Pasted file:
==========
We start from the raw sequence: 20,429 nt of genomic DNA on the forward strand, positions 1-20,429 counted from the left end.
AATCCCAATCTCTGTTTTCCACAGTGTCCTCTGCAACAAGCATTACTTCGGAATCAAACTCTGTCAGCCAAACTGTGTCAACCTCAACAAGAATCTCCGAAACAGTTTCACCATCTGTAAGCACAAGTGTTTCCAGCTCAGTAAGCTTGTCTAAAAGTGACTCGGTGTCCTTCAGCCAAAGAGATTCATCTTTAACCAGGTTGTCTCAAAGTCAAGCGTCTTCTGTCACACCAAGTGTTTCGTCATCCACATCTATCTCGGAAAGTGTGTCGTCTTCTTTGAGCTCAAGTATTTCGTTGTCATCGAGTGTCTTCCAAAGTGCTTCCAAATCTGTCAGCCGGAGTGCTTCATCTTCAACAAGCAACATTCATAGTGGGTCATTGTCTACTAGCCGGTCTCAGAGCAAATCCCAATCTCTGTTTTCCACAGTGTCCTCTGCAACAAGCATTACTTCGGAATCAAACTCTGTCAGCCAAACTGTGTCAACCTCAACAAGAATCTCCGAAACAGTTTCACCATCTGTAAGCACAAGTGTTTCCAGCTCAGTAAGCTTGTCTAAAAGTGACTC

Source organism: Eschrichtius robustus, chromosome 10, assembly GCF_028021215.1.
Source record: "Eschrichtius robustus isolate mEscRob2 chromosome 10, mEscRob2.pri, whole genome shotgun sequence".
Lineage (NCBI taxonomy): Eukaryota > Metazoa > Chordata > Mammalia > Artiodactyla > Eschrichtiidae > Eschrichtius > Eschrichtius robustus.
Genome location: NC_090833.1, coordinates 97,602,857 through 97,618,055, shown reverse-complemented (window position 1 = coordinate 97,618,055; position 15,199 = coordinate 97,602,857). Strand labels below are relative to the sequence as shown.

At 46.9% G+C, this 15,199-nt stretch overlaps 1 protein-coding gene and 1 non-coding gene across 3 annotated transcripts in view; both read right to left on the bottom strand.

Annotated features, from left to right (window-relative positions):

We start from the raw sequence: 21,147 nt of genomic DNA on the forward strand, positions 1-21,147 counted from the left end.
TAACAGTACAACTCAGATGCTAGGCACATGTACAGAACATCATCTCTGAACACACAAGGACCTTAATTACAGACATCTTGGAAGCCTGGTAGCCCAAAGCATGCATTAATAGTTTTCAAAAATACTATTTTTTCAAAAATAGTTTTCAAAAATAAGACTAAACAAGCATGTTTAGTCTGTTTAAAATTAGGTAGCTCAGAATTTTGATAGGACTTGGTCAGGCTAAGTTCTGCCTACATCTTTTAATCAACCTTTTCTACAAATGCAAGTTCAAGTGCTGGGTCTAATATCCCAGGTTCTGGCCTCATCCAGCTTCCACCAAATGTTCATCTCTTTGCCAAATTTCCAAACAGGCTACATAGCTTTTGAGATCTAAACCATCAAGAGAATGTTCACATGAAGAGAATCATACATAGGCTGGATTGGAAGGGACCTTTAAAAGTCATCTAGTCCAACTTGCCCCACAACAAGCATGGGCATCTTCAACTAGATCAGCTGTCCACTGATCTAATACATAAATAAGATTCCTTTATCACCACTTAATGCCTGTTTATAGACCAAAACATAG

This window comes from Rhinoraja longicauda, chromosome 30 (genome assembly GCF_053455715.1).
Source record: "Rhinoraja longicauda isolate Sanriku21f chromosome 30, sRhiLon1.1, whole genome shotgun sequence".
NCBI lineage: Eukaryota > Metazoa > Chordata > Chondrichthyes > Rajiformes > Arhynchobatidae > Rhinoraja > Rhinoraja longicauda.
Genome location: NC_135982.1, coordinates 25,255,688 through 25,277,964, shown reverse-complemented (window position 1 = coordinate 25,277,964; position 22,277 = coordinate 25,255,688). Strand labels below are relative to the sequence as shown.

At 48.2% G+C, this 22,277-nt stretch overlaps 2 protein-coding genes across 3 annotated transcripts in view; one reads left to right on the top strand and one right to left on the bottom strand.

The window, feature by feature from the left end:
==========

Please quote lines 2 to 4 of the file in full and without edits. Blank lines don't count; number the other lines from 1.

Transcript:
AATCCCAATCTCTGTTTTCCACAGTGTCCTCTGCAACAAGCATTACTTCGGAATCAAACTCTGTCAGCCAAACTGTGTCAACCTCAACAAGAATCTCCGAAACAGTTTCACCATCTGTAAGCACAAGTGTTTCCAGCTCAGTAAGCTTGTCTAAAAGTGACTCGGTGTCCTTCAGCCAAAGAGATTCATCTTTAACCAGGTTGTCTCAAAGTCAAGCGTCTTCTGTCACACCAAGTGTTTCGTCATCCACATCTATCTCGGAAAGTGTGTCGTCTTCTTTGAGCTCAAGTATTTCGTTGTCATCGAGTGTCTTCCAAAGTGCTTCCAAATCTGTCAGCCGGAGTGCTTCATCTTCAACAAGCAACATTCATAGTGGGTCATTGTCTACTAGCCGGTCTCAGAGCAAATCCCAATCTCTGTTTTCCACAGTGTCCTCTGCAACAAGCATTACTTCGGAATCAAACTCTGTCAGCCAAACTGTGTCAACCTCAACAAGAATCTCCGAAACAGTTTCACCATCTGTAAGCACAAGTGTTTCCAGCTCAGTAAGCTTGTCTAAAAGTGACTC

Source organism: Eschrichtius robustus, chromosome 10, assembly GCF_028021215.1.
Source record: "Eschrichtius robustus isolate mEscRob2 chromosome 10, mEscRob2.pri, whole genome shotgun sequence".